Ten days after his dramatic capture in Libya, one of al-Qaeda's remaining core leaders appeared Tuesday in a federal courtroom in New York where he entered a not guilty plea related to his alleged role in the deadly 1998 bombings of the U.S. embassies in Kenya and Tanzania.
Abu Anas al-Libi, 49, was moved to New York after being interrogated on a U.S. warship following his detention in Tripoli. The timing of the suspect's transfer was due, in part, to a pre-existing medical condition, a federal law enforcement official said.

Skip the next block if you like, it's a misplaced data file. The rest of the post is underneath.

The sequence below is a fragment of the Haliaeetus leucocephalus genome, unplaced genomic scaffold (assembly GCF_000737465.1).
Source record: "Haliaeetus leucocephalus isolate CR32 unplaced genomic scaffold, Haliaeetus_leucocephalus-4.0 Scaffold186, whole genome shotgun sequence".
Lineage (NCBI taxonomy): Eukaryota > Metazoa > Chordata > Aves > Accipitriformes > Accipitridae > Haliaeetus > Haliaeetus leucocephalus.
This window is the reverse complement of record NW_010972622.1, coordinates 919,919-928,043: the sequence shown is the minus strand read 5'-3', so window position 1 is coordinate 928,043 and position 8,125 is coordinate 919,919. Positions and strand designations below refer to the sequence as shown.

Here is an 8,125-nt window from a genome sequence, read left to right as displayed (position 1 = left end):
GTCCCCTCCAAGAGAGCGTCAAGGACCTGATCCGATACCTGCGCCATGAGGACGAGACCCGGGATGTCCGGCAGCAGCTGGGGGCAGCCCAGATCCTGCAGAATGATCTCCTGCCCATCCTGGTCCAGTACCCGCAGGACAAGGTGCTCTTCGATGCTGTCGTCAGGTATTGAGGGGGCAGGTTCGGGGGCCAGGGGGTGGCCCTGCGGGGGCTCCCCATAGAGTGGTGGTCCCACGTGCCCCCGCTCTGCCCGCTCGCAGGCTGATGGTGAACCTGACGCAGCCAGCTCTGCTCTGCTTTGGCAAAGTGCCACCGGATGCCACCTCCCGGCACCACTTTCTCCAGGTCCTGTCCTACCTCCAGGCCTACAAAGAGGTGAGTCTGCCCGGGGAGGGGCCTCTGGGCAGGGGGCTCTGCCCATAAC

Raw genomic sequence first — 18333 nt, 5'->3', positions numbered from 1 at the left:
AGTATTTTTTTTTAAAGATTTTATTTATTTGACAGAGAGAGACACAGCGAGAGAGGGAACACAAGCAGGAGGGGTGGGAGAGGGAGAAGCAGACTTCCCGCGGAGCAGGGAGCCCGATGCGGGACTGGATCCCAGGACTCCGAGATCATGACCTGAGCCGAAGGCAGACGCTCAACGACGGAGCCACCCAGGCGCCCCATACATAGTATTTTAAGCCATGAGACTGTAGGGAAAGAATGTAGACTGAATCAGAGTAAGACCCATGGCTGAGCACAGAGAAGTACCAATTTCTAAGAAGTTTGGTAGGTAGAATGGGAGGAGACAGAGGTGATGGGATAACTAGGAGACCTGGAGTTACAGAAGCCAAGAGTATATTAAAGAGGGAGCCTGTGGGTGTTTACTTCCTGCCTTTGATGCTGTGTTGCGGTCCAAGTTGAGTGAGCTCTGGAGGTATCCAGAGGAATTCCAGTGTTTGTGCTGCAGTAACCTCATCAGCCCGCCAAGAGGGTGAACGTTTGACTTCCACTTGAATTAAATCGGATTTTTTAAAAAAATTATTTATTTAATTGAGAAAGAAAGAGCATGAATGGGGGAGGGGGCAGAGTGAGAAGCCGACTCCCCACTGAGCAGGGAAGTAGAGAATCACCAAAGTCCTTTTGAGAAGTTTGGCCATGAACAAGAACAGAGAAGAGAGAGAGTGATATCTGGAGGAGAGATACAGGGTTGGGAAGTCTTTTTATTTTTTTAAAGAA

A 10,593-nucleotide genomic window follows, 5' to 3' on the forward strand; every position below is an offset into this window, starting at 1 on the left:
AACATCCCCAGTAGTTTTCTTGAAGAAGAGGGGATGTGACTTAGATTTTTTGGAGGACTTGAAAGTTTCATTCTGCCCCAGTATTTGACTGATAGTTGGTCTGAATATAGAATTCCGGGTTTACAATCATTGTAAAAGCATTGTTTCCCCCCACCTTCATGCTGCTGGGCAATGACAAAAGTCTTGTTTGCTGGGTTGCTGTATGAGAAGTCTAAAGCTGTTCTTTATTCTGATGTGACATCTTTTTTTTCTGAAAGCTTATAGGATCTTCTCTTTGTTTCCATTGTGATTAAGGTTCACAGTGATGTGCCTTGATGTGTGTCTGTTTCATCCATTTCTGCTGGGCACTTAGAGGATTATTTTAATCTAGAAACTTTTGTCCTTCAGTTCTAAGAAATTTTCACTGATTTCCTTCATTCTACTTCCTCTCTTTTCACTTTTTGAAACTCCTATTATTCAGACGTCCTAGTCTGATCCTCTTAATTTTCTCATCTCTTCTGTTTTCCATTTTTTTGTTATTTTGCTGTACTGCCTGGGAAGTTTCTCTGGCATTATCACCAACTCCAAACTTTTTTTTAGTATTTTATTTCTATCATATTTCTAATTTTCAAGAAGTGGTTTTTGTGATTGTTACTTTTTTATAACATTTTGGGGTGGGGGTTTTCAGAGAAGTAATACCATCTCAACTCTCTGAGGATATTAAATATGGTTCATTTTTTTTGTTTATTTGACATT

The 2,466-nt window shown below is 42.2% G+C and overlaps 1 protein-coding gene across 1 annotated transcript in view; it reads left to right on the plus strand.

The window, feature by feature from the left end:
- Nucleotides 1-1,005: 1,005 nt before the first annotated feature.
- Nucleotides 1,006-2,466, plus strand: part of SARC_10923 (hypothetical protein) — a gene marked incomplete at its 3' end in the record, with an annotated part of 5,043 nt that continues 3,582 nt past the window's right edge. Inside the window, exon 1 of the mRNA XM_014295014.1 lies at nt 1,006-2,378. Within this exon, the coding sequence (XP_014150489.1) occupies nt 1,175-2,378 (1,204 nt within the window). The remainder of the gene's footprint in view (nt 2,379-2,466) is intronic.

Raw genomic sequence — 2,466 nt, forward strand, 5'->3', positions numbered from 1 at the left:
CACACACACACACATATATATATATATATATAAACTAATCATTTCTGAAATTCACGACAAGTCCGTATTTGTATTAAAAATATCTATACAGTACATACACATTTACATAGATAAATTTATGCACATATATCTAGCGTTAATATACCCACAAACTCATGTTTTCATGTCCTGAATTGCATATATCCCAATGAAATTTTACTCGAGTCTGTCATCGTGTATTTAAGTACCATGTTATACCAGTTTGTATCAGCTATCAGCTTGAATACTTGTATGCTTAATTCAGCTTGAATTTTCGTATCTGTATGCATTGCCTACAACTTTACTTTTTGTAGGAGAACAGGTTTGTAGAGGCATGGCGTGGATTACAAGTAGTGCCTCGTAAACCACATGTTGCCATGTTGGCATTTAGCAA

A computer operations expert for the terrorist organization, al-Libi was indicted more than a decade ago in the embassy attacks that killed 224 people.
Although a number of alleged associates have been tried and convicted for their roles in the same attacks, al-Libi's transfer to federal custody is stirring new criticism from some Republican lawmakers who believe the terror suspect should have been moved to the military detention center in Guantanamo Bay, Cuba, for longer interrogation.
"Al-Libi… was only questioned 10 days out on a ship in the middle of an ocean,'' Sen. James Inhofe, R-Okla., said Tuesday. "Now that he is on U.S. soil, he will be read his Miranda rights, making it much more difficult to gather intelligence to prevent future attacks. If al-Libi were instead detained in Guantanamo Bay, he could be held for the duration of hostilities, his interrogation could continue, and still stand trial.''